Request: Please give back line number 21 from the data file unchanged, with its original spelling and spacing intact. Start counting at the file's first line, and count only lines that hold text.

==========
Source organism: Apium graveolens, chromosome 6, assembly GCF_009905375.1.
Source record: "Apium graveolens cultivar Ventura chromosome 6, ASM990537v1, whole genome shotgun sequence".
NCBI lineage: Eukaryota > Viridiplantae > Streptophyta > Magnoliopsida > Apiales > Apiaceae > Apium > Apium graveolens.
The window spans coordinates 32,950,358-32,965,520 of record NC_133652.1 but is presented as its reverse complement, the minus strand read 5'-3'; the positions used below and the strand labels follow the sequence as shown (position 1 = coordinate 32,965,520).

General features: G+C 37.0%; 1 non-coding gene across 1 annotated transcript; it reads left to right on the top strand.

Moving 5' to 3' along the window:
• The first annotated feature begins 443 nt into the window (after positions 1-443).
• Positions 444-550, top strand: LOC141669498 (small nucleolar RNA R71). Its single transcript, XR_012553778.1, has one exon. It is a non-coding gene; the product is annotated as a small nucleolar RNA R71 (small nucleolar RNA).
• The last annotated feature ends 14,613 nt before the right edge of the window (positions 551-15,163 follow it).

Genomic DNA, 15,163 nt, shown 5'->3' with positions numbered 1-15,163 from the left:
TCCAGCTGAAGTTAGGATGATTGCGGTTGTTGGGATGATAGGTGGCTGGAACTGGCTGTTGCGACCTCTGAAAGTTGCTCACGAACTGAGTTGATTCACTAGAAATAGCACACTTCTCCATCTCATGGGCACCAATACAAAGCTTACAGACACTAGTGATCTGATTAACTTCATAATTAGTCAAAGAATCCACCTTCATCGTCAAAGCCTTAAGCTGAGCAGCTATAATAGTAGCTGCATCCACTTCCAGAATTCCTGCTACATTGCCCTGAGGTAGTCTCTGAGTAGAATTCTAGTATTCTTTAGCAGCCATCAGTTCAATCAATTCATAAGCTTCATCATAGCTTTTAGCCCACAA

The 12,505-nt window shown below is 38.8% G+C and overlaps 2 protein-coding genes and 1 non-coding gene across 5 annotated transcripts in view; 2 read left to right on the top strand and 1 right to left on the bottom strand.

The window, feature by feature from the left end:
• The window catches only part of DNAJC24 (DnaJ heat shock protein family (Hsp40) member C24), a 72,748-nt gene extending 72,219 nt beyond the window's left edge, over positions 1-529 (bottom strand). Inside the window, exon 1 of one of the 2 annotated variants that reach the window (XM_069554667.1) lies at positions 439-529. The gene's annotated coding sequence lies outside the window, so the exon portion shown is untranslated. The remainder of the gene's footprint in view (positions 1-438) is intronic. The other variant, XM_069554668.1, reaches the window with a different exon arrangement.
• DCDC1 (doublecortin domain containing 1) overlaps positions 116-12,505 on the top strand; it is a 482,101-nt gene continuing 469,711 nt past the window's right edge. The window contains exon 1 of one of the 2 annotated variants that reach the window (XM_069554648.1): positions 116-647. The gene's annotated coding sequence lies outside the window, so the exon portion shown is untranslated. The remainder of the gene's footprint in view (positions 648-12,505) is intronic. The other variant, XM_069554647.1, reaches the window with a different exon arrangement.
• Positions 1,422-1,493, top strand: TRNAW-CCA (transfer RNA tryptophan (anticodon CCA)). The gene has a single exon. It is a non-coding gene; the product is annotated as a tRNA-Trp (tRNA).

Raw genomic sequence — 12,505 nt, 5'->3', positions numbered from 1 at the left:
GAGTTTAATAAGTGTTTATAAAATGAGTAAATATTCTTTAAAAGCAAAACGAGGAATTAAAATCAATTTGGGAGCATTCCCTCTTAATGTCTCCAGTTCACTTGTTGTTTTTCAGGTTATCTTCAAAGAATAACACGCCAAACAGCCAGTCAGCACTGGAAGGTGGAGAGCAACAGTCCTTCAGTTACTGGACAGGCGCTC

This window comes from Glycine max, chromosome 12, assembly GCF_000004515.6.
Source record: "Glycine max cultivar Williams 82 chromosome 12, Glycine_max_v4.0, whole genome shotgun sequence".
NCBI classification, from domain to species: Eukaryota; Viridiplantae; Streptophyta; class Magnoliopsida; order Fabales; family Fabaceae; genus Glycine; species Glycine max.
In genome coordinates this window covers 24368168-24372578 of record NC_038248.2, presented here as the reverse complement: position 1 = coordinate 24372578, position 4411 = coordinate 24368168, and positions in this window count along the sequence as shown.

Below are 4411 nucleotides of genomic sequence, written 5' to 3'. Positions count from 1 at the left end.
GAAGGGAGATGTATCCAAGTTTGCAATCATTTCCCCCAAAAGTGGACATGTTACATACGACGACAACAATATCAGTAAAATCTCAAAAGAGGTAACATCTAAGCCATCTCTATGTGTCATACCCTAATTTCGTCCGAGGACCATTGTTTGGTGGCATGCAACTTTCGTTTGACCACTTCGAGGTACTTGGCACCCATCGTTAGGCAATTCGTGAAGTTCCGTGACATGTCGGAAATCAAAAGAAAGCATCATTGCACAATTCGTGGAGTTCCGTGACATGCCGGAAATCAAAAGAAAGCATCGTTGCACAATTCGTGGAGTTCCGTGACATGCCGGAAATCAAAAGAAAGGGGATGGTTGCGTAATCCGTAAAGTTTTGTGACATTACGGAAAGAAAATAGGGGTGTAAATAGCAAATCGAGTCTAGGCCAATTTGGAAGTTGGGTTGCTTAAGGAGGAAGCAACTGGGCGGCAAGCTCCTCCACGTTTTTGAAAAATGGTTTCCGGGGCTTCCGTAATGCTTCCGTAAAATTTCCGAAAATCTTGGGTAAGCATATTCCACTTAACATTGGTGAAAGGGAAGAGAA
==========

NCBI classification, from domain to species: Eukaryota; Viridiplantae; Streptophyta; class Magnoliopsida; order Fabales; family Fabaceae; genus Glycine; species Glycine max.